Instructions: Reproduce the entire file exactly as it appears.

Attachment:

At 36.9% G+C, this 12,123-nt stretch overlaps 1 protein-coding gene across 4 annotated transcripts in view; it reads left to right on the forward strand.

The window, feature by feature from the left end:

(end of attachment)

At 36.9% G+C, this 12,123-nt stretch overlaps 1 protein-coding gene across 4 annotated transcripts in view; it reads left to right on the forward strand.

The window, feature by feature from the left end: